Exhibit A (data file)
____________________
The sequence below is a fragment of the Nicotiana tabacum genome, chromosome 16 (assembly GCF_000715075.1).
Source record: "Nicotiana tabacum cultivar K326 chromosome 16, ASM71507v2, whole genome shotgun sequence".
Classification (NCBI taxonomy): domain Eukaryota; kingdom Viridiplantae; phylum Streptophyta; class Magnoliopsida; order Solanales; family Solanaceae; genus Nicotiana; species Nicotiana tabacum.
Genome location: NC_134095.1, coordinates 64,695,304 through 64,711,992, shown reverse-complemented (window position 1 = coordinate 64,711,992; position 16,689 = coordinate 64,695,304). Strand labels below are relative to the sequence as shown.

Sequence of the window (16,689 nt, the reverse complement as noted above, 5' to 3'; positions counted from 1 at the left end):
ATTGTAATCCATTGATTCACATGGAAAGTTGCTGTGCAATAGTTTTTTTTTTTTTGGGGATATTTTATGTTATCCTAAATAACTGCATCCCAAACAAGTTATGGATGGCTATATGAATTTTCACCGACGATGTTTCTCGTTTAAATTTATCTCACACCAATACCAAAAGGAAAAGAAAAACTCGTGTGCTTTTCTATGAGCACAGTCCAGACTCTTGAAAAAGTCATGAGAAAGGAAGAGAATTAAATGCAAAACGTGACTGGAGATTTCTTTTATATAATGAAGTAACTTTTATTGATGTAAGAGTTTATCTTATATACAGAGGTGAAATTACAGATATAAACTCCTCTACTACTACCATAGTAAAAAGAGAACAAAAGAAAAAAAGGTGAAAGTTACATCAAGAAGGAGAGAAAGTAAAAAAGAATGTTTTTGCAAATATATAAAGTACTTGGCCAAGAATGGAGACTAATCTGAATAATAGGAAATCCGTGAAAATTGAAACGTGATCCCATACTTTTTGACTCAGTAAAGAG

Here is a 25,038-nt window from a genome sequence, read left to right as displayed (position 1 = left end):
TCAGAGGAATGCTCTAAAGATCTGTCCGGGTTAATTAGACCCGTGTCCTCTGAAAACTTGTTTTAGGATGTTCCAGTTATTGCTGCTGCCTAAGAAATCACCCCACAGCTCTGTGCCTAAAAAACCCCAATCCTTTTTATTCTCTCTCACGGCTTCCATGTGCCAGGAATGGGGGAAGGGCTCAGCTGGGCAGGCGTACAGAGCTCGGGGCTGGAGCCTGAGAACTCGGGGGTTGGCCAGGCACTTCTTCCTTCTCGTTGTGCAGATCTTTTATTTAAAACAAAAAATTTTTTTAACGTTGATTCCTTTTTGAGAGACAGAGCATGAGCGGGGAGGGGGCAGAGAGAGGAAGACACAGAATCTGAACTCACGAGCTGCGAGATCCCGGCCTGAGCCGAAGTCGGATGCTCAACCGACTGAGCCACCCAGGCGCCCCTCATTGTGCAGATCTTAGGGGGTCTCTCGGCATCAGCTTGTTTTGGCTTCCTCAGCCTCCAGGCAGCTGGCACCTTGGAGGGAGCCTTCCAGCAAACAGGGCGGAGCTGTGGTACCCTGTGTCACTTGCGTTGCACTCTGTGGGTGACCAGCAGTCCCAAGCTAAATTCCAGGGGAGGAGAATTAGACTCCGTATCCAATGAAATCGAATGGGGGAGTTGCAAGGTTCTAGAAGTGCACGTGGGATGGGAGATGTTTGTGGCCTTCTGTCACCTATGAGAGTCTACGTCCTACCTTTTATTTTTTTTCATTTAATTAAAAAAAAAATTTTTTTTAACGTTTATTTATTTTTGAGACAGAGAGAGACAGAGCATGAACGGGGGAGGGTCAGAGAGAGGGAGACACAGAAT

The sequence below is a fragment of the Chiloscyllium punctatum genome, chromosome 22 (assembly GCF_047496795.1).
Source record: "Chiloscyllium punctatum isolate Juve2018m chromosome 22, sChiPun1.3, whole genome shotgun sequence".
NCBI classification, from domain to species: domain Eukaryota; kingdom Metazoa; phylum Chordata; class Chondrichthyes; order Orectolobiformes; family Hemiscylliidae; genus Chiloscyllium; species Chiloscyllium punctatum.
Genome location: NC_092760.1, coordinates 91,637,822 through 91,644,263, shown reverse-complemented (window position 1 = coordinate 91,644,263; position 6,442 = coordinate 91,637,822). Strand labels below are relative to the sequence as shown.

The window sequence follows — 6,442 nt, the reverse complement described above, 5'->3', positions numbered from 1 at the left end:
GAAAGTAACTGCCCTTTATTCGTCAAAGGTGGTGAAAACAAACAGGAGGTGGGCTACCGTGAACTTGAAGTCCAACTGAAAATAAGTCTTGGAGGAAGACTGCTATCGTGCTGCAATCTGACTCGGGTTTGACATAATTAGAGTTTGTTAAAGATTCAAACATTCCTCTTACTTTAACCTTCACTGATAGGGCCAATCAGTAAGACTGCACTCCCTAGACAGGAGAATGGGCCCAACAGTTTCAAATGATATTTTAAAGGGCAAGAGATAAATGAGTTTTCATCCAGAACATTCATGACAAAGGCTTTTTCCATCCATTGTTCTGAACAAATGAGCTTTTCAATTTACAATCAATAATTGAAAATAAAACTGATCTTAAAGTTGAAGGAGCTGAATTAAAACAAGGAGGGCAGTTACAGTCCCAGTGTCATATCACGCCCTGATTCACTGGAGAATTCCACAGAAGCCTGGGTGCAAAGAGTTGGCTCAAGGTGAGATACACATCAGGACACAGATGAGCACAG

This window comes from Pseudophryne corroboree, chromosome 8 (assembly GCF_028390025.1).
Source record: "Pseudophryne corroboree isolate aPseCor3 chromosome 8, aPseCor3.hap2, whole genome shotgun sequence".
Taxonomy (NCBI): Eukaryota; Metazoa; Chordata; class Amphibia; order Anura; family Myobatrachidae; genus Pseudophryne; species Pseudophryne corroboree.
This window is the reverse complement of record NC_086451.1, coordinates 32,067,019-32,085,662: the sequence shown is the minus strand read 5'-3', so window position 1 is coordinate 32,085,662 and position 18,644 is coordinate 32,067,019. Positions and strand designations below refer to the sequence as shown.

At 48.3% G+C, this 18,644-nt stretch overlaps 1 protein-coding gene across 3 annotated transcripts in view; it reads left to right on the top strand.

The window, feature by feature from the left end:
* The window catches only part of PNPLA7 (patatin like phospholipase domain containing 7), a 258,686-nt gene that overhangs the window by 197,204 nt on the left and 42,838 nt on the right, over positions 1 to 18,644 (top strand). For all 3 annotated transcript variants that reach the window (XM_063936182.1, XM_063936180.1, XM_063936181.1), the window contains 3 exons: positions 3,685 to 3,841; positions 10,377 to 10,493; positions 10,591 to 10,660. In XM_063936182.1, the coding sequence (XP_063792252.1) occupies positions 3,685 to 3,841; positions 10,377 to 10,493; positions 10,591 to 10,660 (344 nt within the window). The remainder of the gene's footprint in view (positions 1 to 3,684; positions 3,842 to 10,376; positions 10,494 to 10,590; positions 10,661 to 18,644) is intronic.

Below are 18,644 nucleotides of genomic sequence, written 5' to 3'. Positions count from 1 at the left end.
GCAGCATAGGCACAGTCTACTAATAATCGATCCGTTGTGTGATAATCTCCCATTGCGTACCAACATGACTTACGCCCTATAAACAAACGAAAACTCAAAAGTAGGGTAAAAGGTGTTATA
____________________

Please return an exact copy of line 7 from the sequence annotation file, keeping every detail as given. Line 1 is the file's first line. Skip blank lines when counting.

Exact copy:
Here is a 25,038-nt window from a genome sequence, read left to right as displayed (position 1 = left end):